Coagulation Cascade Activation in Sickle Cell Disease Top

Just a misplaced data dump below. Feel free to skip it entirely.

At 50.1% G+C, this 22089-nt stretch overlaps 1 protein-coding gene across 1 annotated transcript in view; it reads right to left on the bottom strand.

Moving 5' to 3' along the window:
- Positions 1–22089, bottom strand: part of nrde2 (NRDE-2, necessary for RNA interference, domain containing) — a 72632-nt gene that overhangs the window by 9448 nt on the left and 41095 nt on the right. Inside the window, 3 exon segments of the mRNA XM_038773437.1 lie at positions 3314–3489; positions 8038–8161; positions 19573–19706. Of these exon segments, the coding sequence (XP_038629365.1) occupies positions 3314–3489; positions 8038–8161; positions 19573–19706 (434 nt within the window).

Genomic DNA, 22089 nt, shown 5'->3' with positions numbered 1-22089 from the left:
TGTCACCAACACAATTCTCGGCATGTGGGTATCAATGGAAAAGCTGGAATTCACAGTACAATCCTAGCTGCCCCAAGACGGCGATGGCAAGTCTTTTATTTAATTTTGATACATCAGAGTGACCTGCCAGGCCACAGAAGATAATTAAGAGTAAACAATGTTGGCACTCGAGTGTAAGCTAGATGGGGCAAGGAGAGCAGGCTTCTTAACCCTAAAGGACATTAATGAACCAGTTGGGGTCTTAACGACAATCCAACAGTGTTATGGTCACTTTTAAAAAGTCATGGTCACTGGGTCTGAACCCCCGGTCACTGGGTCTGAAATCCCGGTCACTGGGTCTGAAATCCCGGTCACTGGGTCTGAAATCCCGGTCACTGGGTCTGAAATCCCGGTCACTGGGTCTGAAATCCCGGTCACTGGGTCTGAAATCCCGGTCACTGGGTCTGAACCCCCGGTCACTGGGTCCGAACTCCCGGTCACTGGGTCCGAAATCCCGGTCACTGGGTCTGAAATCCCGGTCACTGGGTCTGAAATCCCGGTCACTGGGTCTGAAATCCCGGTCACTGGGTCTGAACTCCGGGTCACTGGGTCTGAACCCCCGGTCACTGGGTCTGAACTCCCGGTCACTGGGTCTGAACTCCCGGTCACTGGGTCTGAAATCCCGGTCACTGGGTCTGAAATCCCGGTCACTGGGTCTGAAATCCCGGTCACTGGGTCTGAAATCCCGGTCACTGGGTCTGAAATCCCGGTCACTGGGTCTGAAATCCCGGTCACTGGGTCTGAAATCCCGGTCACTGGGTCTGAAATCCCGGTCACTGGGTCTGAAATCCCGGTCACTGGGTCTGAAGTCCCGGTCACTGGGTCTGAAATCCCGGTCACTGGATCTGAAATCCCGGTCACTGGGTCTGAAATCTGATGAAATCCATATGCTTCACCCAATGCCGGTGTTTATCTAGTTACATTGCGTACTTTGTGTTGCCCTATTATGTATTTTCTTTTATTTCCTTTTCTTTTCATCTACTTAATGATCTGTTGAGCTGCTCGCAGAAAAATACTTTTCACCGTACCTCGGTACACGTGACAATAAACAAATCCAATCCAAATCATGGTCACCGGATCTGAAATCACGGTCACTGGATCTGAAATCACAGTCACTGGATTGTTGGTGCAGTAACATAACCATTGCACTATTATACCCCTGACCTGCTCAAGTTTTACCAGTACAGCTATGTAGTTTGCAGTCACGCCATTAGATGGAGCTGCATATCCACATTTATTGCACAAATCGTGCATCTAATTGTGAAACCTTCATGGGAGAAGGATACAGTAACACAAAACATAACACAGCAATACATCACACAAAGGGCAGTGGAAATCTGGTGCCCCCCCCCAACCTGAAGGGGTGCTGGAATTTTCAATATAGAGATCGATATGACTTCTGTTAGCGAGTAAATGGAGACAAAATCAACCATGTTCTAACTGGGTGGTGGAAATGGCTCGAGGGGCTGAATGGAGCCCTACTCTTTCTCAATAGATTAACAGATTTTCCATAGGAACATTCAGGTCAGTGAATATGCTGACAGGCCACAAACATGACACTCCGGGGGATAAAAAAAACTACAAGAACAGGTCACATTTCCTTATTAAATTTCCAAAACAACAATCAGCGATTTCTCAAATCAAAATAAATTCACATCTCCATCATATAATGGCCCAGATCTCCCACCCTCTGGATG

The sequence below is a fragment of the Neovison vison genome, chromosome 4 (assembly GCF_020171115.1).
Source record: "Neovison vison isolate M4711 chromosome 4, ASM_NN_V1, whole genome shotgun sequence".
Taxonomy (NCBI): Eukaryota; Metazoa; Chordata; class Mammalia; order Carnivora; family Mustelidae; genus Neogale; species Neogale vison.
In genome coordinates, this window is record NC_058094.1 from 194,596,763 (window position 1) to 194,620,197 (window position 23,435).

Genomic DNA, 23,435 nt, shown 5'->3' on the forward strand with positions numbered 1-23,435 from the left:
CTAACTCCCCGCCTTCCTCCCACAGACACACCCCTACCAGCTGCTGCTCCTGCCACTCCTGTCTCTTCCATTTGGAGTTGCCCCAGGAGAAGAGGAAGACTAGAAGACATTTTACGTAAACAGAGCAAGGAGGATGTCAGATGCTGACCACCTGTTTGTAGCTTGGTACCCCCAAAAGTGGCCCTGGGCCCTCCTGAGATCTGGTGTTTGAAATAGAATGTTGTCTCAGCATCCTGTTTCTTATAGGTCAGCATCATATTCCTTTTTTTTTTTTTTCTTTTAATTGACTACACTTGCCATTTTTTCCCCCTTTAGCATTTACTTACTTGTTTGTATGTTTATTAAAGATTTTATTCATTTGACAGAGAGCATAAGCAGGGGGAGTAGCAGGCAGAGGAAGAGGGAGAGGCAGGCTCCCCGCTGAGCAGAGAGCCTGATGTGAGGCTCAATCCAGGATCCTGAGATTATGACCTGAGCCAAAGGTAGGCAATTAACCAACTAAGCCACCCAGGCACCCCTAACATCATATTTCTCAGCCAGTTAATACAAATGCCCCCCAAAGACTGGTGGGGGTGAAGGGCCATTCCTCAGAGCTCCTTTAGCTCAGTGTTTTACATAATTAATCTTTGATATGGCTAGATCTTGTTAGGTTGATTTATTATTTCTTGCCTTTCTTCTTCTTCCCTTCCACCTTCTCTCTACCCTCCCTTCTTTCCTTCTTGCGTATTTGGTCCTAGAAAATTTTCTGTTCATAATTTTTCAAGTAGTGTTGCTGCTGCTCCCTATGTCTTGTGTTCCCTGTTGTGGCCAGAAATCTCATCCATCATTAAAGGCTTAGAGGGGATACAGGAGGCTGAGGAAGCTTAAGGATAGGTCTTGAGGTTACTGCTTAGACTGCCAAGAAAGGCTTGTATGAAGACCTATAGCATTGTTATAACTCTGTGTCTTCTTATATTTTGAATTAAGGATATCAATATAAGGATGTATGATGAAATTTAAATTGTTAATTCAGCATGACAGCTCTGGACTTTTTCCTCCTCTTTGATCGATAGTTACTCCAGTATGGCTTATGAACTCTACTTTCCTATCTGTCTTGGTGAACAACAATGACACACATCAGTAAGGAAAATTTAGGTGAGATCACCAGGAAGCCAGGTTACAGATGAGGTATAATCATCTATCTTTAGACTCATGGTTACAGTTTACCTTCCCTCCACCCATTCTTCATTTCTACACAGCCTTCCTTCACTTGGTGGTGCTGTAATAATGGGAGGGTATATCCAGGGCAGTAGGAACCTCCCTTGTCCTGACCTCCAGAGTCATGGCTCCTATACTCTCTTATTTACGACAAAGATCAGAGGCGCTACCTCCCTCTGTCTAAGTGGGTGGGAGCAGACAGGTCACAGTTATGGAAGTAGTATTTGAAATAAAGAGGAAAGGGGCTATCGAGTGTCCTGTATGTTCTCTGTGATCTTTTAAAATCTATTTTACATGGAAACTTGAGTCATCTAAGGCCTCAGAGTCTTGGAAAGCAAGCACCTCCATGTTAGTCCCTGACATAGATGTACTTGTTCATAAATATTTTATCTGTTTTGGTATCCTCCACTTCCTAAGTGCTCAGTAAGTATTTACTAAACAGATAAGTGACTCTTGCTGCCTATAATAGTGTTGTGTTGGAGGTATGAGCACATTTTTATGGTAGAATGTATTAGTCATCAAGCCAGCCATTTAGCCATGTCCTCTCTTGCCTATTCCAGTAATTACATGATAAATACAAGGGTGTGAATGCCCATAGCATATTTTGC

SCD patients have chronic coagulation factors activation both during a steady state and in the absence of vaso-occlusive crises.[11],[20] In normal situations, activation of the extrinsic coagulation cascade (FVIIa) and intrinsic coagulation cascade (FXIIa, FXIa, FIXa, and FVIIIa) subsequently induces common coagulation pathways (FXa and FIIa), which convert fibrinogen to soluble fibrin. At last, insoluble fibrin is mediated by FXIIIa and linked with activated platelets to generate solid fibrin clots.[74],[75] Tissue factor (TF) is a transmembrane protein that derived from endothelial cells and monocytes to act as a chief motivator of coagulation pathways through binding with factor VII to form the TF-FVII complex.[59],[76] This complex triggers the activation of serine proteases, including FIX and FX, with subsequent thrombin generation platelet aggregation and fibrin production.[77] The coagulation reactivity has been well established in SCD that associated with potentiation of chronic inflammation and pathogenesis.[78] Consequently, upregulation and downregulation of thrombogenic factors such as TF-FVII complex, thrombin, fibrinogen, and VWF are also play critical role in SCD thrombogenesis.[76],[78] Furthermore, data evidently revealed increased TF expression derived from monocytes and endothelial during SCD crises.[78] The biomarker evidence indicated an ongoing hypercoagulable state in those patients.[71] The augmentation of TF expression, thrombin generation, and fibrinogen concentration with accompanying diminishment of coagulation factor levels, such as Factors VII, X, and XII, are documented in individuals with homozygous HbS in a steady state.[1],[78] In addition, the significant reduction of natural antithrombotic molecules such as NO, antithrombin III, protein C, and protein S, was found in SCD.[79] Moreover, the available data showed a prolongation in both prothrombin time (measuring extrinsic coagulation cascade) and activated partial thromboplastin time (measuring intrinsic coagulation cascade) but a shortened thrombin clotting time in the plasma of SCD patients.[80],[81]